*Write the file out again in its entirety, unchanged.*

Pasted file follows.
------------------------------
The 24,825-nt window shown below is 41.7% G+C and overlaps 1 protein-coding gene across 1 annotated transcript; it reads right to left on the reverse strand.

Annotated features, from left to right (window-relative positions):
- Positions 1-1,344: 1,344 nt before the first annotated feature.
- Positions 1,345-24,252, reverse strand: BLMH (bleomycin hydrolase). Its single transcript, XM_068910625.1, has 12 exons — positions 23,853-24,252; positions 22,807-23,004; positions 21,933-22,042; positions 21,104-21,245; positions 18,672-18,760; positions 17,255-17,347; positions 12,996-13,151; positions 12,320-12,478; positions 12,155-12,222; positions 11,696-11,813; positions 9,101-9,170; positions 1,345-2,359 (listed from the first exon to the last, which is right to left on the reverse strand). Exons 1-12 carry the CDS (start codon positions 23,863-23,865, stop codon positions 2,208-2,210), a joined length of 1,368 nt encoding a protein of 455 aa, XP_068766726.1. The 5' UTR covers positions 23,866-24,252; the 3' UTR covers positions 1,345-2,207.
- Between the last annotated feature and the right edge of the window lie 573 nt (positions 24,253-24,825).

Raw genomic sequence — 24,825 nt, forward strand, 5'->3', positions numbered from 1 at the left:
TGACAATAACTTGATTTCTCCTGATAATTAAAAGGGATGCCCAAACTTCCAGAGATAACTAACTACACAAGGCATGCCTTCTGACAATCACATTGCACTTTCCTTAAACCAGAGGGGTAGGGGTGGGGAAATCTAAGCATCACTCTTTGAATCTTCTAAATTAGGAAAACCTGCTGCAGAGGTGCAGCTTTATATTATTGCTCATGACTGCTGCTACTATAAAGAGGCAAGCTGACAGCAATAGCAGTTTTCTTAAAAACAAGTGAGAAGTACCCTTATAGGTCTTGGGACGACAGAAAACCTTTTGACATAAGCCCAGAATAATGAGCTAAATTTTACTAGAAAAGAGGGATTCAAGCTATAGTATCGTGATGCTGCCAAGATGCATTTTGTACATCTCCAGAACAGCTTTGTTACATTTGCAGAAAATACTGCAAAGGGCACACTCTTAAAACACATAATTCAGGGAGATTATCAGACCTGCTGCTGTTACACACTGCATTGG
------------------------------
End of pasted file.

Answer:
The 24,825-nt window shown below is 41.7% G+C and overlaps 1 protein-coding gene across 1 annotated transcript; it reads right to left on the reverse strand.

Annotated features, from left to right (window-relative positions):
- Positions 1-1,344: 1,344 nt before the first annotated feature.
- Positions 1,345-24,252, reverse strand: BLMH (bleomycin hydrolase). Its single transcript, XM_068910625.1, has 12 exons — positions 23,853-24,252; positions 22,807-23,004; positions 21,933-22,042; positions 21,104-21,245; positions 18,672-18,760; positions 17,255-17,347; positions 12,996-13,151; positions 12,320-12,478; positions 12,155-12,222; positions 11,696-11,813; positions 9,101-9,170; positions 1,345-2,359 (listed from the first exon to the last, which is right to left on the reverse strand). Exons 1-12 carry the CDS (start codon positions 23,863-23,865, stop codon positions 2,208-2,210), a joined length of 1,368 nt encoding a protein of 455 aa, XP_068766726.1. The 5' UTR covers positions 23,866-24,252; the 3' UTR covers positions 1,345-2,207.
- Between the last annotated feature and the right edge of the window lie 573 nt (positions 24,253-24,825).

Raw genomic sequence — 24,825 nt, forward strand, 5'->3', positions numbered from 1 at the left:
TGACAATAACTTGATTTCTCCTGATAATTAAAAGGGATGCCCAAACTTCCAGAGATAACTAACTACACAAGGCATGCCTTCTGACAATCACATTGCACTTTCCTTAAACCAGAGGGGTAGGGGTGGGGAAATCTAAGCATCACTCTTTGAATCTTCTAAATTAGGAAAACCTGCTGCAGAGGTGCAGCTTTATATTATTGCTCATGACTGCTGCTACTATAAAGAGGCAAGCTGACAGCAATAGCAGTTTTCTTAAAAACAAGTGAGAAGTACCCTTATAGGTCTTGGGACGACAGAAAACCTTTTGACATAAGCCCAGAATAATGAGCTAAATTTTACTAGAAAAGAGGGATTCAAGCTATAGTATCGTGATGCTGCCAAGATGCATTTTGTACATCTCCAGAACAGCTTTGTTACATTTGCAGAAAATACTGCAAAGGGCACACTCTTAAAACACATAATTCAGGGAGATTATCAGACCTGCTGCTGTTACACACTGCATTGG